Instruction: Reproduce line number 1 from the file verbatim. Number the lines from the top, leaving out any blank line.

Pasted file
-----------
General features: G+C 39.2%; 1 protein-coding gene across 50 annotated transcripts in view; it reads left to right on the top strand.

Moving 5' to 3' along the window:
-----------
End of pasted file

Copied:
General features: G+C 39.2%; 1 protein-coding gene across 50 annotated transcripts in view; it reads left to right on the top strand.